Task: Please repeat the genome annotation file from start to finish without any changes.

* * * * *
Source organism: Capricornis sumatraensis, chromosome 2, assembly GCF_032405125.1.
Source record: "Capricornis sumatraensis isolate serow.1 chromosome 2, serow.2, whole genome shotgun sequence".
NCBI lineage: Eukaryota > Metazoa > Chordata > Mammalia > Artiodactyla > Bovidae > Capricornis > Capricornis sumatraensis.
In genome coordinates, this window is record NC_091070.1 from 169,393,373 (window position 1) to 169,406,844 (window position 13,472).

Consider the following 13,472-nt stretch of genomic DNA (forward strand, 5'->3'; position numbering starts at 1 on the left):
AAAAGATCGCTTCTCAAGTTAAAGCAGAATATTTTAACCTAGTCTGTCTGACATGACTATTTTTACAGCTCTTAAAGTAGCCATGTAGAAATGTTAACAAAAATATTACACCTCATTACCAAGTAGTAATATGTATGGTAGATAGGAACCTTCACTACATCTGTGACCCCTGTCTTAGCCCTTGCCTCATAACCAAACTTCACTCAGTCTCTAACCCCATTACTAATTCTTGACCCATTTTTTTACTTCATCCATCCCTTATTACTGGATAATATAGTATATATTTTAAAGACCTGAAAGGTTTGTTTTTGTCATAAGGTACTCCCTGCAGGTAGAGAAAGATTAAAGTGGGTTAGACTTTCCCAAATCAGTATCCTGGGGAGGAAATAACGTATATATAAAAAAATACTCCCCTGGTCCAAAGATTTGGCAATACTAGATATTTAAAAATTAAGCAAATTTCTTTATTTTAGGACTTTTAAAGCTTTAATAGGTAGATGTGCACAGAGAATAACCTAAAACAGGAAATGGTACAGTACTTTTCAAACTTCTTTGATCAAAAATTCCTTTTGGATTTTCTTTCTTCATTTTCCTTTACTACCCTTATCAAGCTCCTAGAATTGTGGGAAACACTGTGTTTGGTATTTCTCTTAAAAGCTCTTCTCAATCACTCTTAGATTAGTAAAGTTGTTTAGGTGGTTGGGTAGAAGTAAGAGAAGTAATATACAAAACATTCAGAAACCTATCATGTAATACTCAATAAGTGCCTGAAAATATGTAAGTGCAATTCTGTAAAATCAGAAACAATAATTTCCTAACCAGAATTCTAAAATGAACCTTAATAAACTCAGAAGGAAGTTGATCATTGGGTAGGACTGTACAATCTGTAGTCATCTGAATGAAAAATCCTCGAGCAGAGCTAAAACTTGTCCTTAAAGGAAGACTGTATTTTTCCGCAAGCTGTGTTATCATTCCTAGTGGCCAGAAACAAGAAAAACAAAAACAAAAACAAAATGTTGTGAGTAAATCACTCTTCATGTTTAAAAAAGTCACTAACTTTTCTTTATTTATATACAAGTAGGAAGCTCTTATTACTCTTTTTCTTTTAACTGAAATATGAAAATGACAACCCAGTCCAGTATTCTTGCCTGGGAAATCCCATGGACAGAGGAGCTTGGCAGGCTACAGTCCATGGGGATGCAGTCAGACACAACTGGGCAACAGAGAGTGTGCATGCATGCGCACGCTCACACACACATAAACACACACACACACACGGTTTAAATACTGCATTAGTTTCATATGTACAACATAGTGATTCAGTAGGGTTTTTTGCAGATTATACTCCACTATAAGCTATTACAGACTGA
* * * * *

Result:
Source organism: Capricornis sumatraensis, chromosome 2, assembly GCF_032405125.1.
Source record: "Capricornis sumatraensis isolate serow.1 chromosome 2, serow.2, whole genome shotgun sequence".
NCBI lineage: Eukaryota > Metazoa > Chordata > Mammalia > Artiodactyla > Bovidae > Capricornis > Capricornis sumatraensis.
In genome coordinates, this window is record NC_091070.1 from 169,393,373 (window position 1) to 169,406,844 (window position 13,472).

Consider the following 13,472-nt stretch of genomic DNA (forward strand, 5'->3'; position numbering starts at 1 on the left):
AAAAGATCGCTTCTCAAGTTAAAGCAGAATATTTTAACCTAGTCTGTCTGACATGACTATTTTTACAGCTCTTAAAGTAGCCATGTAGAAATGTTAACAAAAATATTACACCTCATTACCAAGTAGTAATATGTATGGTAGATAGGAACCTTCACTACATCTGTGACCCCTGTCTTAGCCCTTGCCTCATAACCAAACTTCACTCAGTCTCTAACCCCATTACTAATTCTTGACCCATTTTTTTACTTCATCCATCCCTTATTACTGGATAATATAGTATATATTTTAAAGACCTGAAAGGTTTGTTTTTGTCATAAGGTACTCCCTGCAGGTAGAGAAAGATTAAAGTGGGTTAGACTTTCCCAAATCAGTATCCTGGGGAGGAAATAACGTATATATAAAAAAATACTCCCCTGGTCCAAAGATTTGGCAATACTAGATATTTAAAAATTAAGCAAATTTCTTTATTTTAGGACTTTTAAAGCTTTAATAGGTAGATGTGCACAGAGAATAACCTAAAACAGGAAATGGTACAGTACTTTTCAAACTTCTTTGATCAAAAATTCCTTTTGGATTTTCTTTCTTCATTTTCCTTTACTACCCTTATCAAGCTCCTAGAATTGTGGGAAACACTGTGTTTGGTATTTCTCTTAAAAGCTCTTCTCAATCACTCTTAGATTAGTAAAGTTGTTTAGGTGGTTGGGTAGAAGTAAGAGAAGTAATATACAAAACATTCAGAAACCTATCATGTAATACTCAATAAGTGCCTGAAAATATGTAAGTGCAATTCTGTAAAATCAGAAACAATAATTTCCTAACCAGAATTCTAAAATGAACCTTAATAAACTCAGAAGGAAGTTGATCATTGGGTAGGACTGTACAATCTGTAGTCATCTGAATGAAAAATCCTCGAGCAGAGCTAAAACTTGTCCTTAAAGGAAGACTGTATTTTTCCGCAAGCTGTGTTATCATTCCTAGTGGCCAGAAACAAGAAAAACAAAAACAAAAACAAAATGTTGTGAGTAAATCACTCTTCATGTTTAAAAAAGTCACTAACTTTTCTTTATTTATATACAAGTAGGAAGCTCTTATTACTCTTTTTCTTTTAACTGAAATATGAAAATGACAACCCAGTCCAGTATTCTTGCCTGGGAAATCCCATGGACAGAGGAGCTTGGCAGGCTACAGTCCATGGGGATGCAGTCAGACACAACTGGGCAACAGAGAGTGTGCATGCATGCGCACGCTCACACACACATAAACACACACACACACACGGTTTAAATACTGCATTAGTTTCATATGTACAACATAGTGATTCAGTAGGGTTTTTTGCAGATTATACTCCACTATAAGCTATTACAGACTGA